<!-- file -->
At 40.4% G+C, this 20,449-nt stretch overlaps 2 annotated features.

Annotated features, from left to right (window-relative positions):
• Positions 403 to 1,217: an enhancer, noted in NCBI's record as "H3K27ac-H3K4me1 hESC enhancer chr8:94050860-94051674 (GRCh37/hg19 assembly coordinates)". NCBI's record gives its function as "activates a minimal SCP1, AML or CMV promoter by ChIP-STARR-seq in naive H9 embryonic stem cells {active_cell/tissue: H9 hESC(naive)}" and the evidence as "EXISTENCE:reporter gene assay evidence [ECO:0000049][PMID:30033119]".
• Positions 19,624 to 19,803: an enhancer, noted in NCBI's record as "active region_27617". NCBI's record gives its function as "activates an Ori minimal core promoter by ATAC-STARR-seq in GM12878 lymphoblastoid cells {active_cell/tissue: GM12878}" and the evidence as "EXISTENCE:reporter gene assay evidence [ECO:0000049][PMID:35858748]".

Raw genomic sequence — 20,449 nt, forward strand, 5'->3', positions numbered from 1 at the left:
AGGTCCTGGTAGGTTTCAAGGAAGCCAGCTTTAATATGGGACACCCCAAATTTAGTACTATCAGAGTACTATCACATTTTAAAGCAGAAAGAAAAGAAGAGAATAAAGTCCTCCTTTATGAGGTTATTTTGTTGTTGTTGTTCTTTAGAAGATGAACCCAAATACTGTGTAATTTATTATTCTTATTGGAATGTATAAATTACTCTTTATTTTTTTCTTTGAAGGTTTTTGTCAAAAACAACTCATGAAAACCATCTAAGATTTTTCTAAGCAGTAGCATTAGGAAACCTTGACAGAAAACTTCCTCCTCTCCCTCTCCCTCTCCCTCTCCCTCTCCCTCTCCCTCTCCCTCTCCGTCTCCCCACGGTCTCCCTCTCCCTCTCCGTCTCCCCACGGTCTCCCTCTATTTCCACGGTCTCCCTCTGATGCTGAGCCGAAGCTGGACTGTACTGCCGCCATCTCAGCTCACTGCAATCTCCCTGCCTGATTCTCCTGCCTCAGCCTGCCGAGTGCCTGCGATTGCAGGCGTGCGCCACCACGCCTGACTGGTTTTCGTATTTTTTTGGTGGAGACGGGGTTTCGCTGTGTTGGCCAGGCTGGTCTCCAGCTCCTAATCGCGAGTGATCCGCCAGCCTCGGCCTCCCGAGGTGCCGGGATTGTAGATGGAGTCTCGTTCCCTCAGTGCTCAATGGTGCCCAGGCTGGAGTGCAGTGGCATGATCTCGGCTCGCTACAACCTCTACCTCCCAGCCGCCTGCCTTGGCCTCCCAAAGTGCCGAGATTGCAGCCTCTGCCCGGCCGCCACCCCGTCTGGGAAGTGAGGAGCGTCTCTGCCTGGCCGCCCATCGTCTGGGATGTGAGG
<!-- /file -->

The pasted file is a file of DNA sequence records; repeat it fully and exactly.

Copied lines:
At 40.4% G+C, this 20,449-nt stretch overlaps 2 annotated features.

Annotated features, from left to right (window-relative positions):
• Positions 403 to 1,217: an enhancer, noted in NCBI's record as "H3K27ac-H3K4me1 hESC enhancer chr8:94050860-94051674 (GRCh37/hg19 assembly coordinates)". NCBI's record gives its function as "activates a minimal SCP1, AML or CMV promoter by ChIP-STARR-seq in naive H9 embryonic stem cells {active_cell/tissue: H9 hESC(naive)}" and the evidence as "EXISTENCE:reporter gene assay evidence [ECO:0000049][PMID:30033119]".
• Positions 19,624 to 19,803: an enhancer, noted in NCBI's record as "active region_27617". NCBI's record gives its function as "activates an Ori minimal core promoter by ATAC-STARR-seq in GM12878 lymphoblastoid cells {active_cell/tissue: GM12878}" and the evidence as "EXISTENCE:reporter gene assay evidence [ECO:0000049][PMID:35858748]".

Raw genomic sequence — 20,449 nt, forward strand, 5'->3', positions numbered from 1 at the left:
AGGTCCTGGTAGGTTTCAAGGAAGCCAGCTTTAATATGGGACACCCCAAATTTAGTACTATCAGAGTACTATCACATTTTAAAGCAGAAAGAAAAGAAGAGAATAAAGTCCTCCTTTATGAGGTTATTTTGTTGTTGTTGTTCTTTAGAAGATGAACCCAAATACTGTGTAATTTATTATTCTTATTGGAATGTATAAATTACTCTTTATTTTTTTCTTTGAAGGTTTTTGTCAAAAACAACTCATGAAAACCATCTAAGATTTTTCTAAGCAGTAGCATTAGGAAACCTTGACAGAAAACTTCCTCCTCTCCCTCTCCCTCTCCCTCTCCCTCTCCCTCTCCCTCTCCCTCTCCGTCTCCCCACGGTCTCCCTCTCCCTCTCCGTCTCCCCACGGTCTCCCTCTATTTCCACGGTCTCCCTCTGATGCTGAGCCGAAGCTGGACTGTACTGCCGCCATCTCAGCTCACTGCAATCTCCCTGCCTGATTCTCCTGCCTCAGCCTGCCGAGTGCCTGCGATTGCAGGCGTGCGCCACCACGCCTGACTGGTTTTCGTATTTTTTTGGTGGAGACGGGGTTTCGCTGTGTTGGCCAGGCTGGTCTCCAGCTCCTAATCGCGAGTGATCCGCCAGCCTCGGCCTCCCGAGGTGCCGGGATTGTAGATGGAGTCTCGTTCCCTCAGTGCTCAATGGTGCCCAGGCTGGAGTGCAGTGGCATGATCTCGGCTCGCTACAACCTCTACCTCCCAGCCGCCTGCCTTGGCCTCCCAAAGTGCCGAGATTGCAGCCTCTGCCCGGCCGCCACCCCGTCTGGGAAGTGAGGAGCGTCTCTGCCTGGCCGCCCATCGTCTGGGATGTGAGG